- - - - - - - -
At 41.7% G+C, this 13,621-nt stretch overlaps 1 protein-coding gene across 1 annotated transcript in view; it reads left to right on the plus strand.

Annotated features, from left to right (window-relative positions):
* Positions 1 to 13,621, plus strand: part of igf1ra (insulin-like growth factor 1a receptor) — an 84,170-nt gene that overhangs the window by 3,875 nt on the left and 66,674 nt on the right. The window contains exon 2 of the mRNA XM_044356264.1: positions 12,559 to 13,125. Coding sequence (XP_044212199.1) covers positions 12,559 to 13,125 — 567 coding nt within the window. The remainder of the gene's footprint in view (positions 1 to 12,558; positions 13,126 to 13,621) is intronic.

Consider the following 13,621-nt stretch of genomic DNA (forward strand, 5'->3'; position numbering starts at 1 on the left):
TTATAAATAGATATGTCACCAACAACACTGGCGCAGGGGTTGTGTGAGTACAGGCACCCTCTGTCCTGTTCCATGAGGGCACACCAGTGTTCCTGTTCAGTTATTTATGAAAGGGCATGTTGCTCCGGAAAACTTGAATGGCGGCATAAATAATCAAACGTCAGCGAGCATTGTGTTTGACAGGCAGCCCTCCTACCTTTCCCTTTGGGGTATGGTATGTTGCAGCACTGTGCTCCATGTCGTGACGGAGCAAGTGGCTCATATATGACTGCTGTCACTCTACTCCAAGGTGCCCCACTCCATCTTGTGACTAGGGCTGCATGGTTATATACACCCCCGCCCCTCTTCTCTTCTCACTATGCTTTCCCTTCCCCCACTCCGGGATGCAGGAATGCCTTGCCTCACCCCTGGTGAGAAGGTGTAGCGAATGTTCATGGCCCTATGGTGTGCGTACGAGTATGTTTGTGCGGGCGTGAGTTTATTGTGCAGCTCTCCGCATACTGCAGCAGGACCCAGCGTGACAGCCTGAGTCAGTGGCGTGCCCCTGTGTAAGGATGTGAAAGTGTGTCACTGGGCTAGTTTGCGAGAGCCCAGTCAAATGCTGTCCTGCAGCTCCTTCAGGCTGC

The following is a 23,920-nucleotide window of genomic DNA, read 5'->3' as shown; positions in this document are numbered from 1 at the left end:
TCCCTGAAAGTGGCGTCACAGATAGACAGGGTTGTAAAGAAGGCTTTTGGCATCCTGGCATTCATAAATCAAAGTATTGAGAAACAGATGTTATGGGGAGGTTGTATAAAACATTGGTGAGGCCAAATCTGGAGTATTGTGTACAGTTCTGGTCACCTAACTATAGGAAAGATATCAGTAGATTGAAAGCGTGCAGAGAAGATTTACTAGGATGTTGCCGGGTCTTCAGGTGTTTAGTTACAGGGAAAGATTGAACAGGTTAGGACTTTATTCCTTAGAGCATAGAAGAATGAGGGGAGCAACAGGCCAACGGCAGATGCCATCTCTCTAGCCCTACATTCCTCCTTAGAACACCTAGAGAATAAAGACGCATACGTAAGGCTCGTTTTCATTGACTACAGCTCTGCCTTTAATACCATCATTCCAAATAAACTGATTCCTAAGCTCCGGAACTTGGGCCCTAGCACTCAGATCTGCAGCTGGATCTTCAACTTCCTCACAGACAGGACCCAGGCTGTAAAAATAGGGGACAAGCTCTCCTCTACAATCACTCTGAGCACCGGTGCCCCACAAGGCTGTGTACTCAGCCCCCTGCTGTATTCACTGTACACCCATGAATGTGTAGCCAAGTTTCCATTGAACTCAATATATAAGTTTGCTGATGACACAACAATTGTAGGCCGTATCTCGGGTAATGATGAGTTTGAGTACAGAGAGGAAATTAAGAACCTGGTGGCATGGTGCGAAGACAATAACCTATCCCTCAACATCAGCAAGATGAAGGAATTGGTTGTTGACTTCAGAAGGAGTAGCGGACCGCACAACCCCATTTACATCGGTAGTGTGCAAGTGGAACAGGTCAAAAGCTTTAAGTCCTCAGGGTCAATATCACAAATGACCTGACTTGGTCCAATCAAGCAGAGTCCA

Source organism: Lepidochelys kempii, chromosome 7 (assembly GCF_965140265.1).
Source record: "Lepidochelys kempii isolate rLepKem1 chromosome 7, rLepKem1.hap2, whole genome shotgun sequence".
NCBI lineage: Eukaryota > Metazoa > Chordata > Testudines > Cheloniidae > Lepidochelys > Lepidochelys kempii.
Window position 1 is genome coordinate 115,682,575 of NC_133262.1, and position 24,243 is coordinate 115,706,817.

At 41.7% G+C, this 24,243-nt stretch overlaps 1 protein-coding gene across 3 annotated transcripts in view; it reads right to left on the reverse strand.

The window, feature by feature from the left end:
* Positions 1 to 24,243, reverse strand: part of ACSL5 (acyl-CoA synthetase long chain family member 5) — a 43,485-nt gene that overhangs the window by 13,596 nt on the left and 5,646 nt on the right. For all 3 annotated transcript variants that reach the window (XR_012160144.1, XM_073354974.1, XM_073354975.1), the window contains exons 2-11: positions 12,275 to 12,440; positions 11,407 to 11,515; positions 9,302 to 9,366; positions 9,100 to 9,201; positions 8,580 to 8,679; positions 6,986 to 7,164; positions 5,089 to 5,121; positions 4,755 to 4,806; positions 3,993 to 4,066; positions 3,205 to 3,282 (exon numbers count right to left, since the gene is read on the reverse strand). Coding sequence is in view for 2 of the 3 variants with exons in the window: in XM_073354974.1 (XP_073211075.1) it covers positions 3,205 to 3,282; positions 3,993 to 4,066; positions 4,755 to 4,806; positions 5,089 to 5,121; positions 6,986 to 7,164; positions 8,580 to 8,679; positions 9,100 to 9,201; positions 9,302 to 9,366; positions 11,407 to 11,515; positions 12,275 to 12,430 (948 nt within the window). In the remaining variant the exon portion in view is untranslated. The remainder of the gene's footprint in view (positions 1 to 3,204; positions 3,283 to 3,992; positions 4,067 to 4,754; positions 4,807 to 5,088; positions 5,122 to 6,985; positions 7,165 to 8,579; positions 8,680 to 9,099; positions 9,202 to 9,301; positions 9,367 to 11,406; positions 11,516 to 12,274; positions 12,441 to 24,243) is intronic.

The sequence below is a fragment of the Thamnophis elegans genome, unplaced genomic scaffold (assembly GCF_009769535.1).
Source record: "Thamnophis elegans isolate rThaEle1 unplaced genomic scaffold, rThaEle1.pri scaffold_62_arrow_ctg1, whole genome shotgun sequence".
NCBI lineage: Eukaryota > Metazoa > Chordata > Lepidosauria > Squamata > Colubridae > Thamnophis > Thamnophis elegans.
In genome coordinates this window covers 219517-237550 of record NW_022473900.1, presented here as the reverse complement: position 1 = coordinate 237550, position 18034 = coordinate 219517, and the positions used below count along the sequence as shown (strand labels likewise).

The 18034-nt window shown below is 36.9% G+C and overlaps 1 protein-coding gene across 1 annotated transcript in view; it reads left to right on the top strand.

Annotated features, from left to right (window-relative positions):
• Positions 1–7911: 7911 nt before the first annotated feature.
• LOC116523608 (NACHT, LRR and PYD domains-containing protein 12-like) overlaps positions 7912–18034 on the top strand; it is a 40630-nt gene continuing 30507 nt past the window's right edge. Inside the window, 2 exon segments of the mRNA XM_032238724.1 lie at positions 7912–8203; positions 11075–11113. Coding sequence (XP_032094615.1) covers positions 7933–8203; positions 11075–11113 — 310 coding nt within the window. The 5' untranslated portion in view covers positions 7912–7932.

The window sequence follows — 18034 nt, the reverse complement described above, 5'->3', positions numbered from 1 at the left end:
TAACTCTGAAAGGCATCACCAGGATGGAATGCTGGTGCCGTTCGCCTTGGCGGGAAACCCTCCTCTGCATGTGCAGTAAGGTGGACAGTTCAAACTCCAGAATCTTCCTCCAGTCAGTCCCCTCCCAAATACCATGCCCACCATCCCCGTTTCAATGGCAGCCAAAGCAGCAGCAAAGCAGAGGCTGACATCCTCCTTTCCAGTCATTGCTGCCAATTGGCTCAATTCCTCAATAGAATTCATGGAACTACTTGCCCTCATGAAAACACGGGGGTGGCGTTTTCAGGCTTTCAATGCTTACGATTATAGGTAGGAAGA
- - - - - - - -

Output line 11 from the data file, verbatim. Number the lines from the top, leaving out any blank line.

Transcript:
Window position 1 is genome coordinate 115,682,575 of NC_133262.1, and position 24,243 is coordinate 115,706,817.